Thursday, January 18, 2018

Putting the Survival Manual to Good Use

Matt D, Former USMC, Father, Musician, Martial Artist and American Brother, shares this personal review of Hawke's Green Beret Survival Manual.

He writes: In 2009 I was gifted with this book. At the time I had a job that required me to spend hours riding and would take the book with me every day and read it; then read through it again annually so that I could retain the information. I did not know it at the time, but there would be situations in my life in the years to come where having this book would prove to be a great help.

After graduating college I had to relocate to Minnesota. It was quite a shock to go from living near the ocean to seeing feet of snow fall in one day. I always loved being outdoors and seeing new places, but unfortunately I had an undiagnosed case of PTSD from my time in the Marines. I became very withdrawn and Hawke’s Green Beret Survival Manual was the first tool that helped me start to come out of my shell.

One winter I found myself trapped in the woods where I was doing some logging with a friend. It was freezing cold with feet of snow. We climbed to the top of a ridge and took shelter under a rocky overhang. Starting a fire out there was very hard to do in the winter, even with a lighter. When you have PTSD it is not always easy to stay calm, but I had the book on me as it stays in my pack, and I remembered the introduction which tells you to stay calm, commit to coming back alive, and then shows you how to make it back safely. I stuck to the techniques of the book, got some dry tinder from inside of tree and went to work creating a successful fire that no doubt saved our lives.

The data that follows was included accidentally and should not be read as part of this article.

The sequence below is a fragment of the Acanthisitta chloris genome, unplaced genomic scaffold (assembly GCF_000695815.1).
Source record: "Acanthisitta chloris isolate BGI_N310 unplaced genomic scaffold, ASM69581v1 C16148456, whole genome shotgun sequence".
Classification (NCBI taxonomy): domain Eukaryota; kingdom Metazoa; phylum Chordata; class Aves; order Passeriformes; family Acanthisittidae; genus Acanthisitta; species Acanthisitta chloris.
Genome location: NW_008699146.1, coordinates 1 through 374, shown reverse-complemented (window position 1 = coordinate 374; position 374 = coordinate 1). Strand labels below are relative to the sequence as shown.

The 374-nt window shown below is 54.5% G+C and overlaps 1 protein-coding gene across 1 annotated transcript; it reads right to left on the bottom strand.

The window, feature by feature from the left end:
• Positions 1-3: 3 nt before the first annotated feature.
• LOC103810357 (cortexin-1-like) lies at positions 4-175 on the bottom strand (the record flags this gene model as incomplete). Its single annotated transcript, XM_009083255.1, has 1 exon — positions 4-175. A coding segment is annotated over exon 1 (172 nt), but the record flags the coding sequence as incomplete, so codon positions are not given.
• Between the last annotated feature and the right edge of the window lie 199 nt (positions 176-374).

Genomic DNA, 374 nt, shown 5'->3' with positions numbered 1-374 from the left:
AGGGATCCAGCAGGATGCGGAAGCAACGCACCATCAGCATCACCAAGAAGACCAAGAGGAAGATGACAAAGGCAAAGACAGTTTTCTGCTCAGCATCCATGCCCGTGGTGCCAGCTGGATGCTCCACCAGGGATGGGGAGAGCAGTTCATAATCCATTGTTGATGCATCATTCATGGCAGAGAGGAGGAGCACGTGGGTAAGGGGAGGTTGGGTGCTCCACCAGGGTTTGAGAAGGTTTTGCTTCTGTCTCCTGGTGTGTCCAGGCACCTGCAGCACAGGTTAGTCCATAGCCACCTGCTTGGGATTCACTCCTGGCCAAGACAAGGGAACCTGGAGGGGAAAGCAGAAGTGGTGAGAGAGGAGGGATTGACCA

After surviving on the ridge top I began to go outside frequently, reading through each chapter to learn more techniques. I started to be able to enjoy life again as I spent time in the woods, a place that soothed my soul. I even branched out into free climbing and tracking. What I learned from Hawke’s Green Beret Survival Manual helped me turn the wilderness into a haven and a sanctuary for myself. I now know what to eat, what grows that works as medicine, how to signal for help, and how to catch food even if I have very little to work with. This is a peace that helps calm fears, anxieties, and insecurities.   The more time I spend in the wilderness the less I have problems with my past.

I also owe part of my health and life to this book as I used it, and the Hawkchete, to keep myself, my kids, and an autistic woman alive and well when our team was forgotten outdoors near the north shore 3 years ago.

If you want to learn to survive I recommend reading this book. If you want something to help you recover and take your life back I recommend reading this book as well.